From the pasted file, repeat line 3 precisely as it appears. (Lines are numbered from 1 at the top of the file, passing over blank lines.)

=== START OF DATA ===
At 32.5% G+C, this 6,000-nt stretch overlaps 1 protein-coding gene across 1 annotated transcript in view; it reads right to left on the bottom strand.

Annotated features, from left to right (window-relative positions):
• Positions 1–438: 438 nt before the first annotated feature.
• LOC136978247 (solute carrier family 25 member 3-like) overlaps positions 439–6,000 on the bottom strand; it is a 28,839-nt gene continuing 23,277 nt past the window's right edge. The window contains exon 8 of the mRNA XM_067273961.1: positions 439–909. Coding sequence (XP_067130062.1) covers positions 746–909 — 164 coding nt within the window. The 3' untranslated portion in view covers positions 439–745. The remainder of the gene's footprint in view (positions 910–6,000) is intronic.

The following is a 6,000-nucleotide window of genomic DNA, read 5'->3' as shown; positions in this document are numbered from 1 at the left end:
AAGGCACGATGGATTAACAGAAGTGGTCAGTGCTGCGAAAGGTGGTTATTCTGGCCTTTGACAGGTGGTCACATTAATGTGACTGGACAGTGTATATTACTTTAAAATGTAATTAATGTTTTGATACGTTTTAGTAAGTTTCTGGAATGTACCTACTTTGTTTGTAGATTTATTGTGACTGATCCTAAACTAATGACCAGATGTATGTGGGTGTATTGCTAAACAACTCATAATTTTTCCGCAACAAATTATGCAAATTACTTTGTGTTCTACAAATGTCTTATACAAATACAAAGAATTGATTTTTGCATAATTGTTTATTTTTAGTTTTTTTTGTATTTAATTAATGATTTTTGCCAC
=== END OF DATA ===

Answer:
• Positions 1–438: 438 nt before the first annotated feature.